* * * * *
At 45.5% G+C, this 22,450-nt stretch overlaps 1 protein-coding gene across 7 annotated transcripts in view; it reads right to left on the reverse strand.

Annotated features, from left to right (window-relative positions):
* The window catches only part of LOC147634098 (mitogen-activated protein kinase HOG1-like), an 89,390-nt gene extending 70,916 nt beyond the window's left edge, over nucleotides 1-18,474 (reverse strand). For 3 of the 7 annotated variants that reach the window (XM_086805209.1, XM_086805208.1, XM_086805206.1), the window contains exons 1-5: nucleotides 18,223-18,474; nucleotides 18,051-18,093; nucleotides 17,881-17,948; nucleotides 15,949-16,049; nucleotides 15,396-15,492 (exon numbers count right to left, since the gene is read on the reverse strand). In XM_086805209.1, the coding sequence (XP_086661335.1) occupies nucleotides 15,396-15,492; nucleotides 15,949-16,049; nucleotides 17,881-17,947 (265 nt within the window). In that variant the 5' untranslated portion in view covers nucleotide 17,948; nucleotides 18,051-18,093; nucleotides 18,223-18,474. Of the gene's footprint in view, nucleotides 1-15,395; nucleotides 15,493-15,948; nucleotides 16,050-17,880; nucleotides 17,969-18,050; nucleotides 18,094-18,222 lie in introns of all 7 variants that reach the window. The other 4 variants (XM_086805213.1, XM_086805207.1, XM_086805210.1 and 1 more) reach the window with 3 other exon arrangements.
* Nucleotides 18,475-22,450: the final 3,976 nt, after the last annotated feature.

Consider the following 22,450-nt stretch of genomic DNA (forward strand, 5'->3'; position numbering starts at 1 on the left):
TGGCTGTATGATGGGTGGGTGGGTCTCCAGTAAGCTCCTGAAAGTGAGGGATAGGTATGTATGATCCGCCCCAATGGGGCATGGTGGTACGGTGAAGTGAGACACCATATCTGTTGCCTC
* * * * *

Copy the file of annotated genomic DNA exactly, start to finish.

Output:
At 45.5% G+C, this 22,450-nt stretch overlaps 1 protein-coding gene across 7 annotated transcripts in view; it reads right to left on the reverse strand.

Annotated features, from left to right (window-relative positions):
* The window catches only part of LOC147634098 (mitogen-activated protein kinase HOG1-like), an 89,390-nt gene extending 70,916 nt beyond the window's left edge, over nucleotides 1-18,474 (reverse strand). For 3 of the 7 annotated variants that reach the window (XM_086805209.1, XM_086805208.1, XM_086805206.1), the window contains exons 1-5: nucleotides 18,223-18,474; nucleotides 18,051-18,093; nucleotides 17,881-17,948; nucleotides 15,949-16,049; nucleotides 15,396-15,492 (exon numbers count right to left, since the gene is read on the reverse strand). In XM_086805209.1, the coding sequence (XP_086661335.1) occupies nucleotides 15,396-15,492; nucleotides 15,949-16,049; nucleotides 17,881-17,947 (265 nt within the window). In that variant the 5' untranslated portion in view covers nucleotide 17,948; nucleotides 18,051-18,093; nucleotides 18,223-18,474. Of the gene's footprint in view, nucleotides 1-15,395; nucleotides 15,493-15,948; nucleotides 16,050-17,880; nucleotides 17,969-18,050; nucleotides 18,094-18,222 lie in introns of all 7 variants that reach the window. The other 4 variants (XM_086805213.1, XM_086805207.1, XM_086805210.1 and 1 more) reach the window with 3 other exon arrangements.
* Nucleotides 18,475-22,450: the final 3,976 nt, after the last annotated feature.

Consider the following 22,450-nt stretch of genomic DNA (forward strand, 5'->3'; position numbering starts at 1 on the left):
TGGCTGTATGATGGGTGGGTGGGTCTCCAGTAAGCTCCTGAAAGTGAGGGATAGGTATGTATGATCCGCCCCAATGGGGCATGGTGGTACGGTGAAGTGAGACACCATATCTGTTGCCTC